Saturday, June 11, 2011


Travelling into Kakadu National Park, our first stop was at Ubirr in the northeast of the park.  This site is near the East Alligator River (misnamed by early explorers who mistook the large saltwater crocodiles for American Alligators).  The river separates Kakadu from Arnhem Land, an Aboriginal region that has had minimal influence from outsiders.

Long-necked Turtle
Ubirr (pronounced 'oo-beeerr'), is an important area for Aboriginal rock art.  Archeologists believe Aborigines have been present in Australia for at least 40,000 years.  The Ubirr region has numerous rock cliffs and caves where Aborigines would take shelter.  Thus, it became a convenient area for rock art to be created and also protected from the elements.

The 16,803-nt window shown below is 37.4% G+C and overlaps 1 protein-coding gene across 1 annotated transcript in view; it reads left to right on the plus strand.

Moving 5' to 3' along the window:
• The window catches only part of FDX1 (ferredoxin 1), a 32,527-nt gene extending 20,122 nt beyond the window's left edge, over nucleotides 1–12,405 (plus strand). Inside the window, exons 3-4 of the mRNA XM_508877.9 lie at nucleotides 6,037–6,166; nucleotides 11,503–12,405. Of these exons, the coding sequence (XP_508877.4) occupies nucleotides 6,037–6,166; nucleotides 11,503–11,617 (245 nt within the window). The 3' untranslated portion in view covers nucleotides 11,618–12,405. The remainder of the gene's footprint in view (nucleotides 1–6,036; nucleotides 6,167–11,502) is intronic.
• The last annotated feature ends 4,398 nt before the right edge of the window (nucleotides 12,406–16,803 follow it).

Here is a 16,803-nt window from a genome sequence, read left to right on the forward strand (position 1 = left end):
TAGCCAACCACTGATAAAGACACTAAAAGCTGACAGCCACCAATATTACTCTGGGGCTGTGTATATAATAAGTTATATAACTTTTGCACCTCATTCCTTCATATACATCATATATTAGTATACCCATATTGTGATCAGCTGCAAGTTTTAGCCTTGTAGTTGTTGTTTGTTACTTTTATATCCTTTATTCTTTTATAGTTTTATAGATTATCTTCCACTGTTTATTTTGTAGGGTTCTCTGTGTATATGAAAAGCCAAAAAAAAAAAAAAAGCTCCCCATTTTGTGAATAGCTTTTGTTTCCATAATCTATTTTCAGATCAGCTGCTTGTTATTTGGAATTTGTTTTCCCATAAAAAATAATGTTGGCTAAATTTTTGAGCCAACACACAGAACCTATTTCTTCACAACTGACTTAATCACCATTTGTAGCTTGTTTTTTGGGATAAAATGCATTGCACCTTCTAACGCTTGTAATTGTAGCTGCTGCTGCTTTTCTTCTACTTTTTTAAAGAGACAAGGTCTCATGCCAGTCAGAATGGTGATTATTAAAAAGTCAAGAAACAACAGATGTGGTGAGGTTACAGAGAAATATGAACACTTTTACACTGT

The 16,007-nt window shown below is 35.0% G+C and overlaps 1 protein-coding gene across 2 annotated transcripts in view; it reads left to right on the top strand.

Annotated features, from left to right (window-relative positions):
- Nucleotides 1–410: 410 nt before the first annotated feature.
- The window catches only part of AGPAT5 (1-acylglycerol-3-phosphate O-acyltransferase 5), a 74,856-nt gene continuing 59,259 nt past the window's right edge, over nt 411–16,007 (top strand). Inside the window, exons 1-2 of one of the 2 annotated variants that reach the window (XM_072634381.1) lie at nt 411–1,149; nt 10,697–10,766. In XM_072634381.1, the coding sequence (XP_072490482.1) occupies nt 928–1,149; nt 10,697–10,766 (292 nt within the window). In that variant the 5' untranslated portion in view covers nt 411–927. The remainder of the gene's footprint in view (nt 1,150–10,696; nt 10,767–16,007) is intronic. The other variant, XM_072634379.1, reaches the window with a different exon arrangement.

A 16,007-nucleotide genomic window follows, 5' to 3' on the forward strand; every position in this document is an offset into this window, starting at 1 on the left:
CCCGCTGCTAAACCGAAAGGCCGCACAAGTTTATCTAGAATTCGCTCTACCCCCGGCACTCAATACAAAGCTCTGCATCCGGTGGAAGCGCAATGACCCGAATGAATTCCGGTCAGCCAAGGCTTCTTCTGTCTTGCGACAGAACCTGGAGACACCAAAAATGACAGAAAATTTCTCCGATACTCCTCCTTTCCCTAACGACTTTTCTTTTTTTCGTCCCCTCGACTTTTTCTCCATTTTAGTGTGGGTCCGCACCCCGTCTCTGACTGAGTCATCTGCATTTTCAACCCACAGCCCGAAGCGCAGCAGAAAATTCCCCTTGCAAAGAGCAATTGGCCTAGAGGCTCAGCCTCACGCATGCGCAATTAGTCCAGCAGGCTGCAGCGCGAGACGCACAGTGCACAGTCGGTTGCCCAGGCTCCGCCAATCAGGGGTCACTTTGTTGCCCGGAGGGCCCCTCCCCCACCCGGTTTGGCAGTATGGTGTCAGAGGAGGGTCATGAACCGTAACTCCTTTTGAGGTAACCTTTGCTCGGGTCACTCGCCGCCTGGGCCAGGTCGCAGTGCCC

Aboriginal rock art often depicts nearby food sources, as well as historical stories and laws from their culture.  They used various ochres (pigmented clays), animal blood, and charcoal to create their art.  Often, different artistic depictions are layered on top of earlier pieces.

A goanna on top of a barramundi

Tasmanian Tiger - extinct on the mainland 2000-3000 years ago
The rock art around Kakadu and Arnhem Land was often performed in a cross-hatching or x-ray style.  The latter style often shows the viscera and organs of the various animals that were depicted.

The skill and choice of subjects are a fascinating window into ancient Aboriginal culture.  We finished the day by climbing the escarpment to view a perfect Australian sunset over the Kakadu wetlands.

Km today: 501
Total travelled: 7192

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